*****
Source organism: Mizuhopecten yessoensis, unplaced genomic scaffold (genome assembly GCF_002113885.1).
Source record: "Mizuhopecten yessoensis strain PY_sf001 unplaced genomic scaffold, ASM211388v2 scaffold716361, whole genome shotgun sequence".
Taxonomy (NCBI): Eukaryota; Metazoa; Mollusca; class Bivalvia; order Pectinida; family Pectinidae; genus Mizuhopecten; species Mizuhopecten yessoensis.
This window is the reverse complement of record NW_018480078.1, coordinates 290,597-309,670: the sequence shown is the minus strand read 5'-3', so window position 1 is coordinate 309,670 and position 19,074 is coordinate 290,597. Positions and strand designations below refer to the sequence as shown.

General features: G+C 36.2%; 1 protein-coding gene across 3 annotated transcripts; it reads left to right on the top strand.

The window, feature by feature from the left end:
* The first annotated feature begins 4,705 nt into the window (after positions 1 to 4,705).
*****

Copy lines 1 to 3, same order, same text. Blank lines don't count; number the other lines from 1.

Source organism: Mizuhopecten yessoensis, unplaced genomic scaffold (genome assembly GCF_002113885.1).
Source record: "Mizuhopecten yessoensis strain PY_sf001 unplaced genomic scaffold, ASM211388v2 scaffold716361, whole genome shotgun sequence".
Taxonomy (NCBI): Eukaryota; Metazoa; Mollusca; class Bivalvia; order Pectinida; family Pectinidae; genus Mizuhopecten; species Mizuhopecten yessoensis.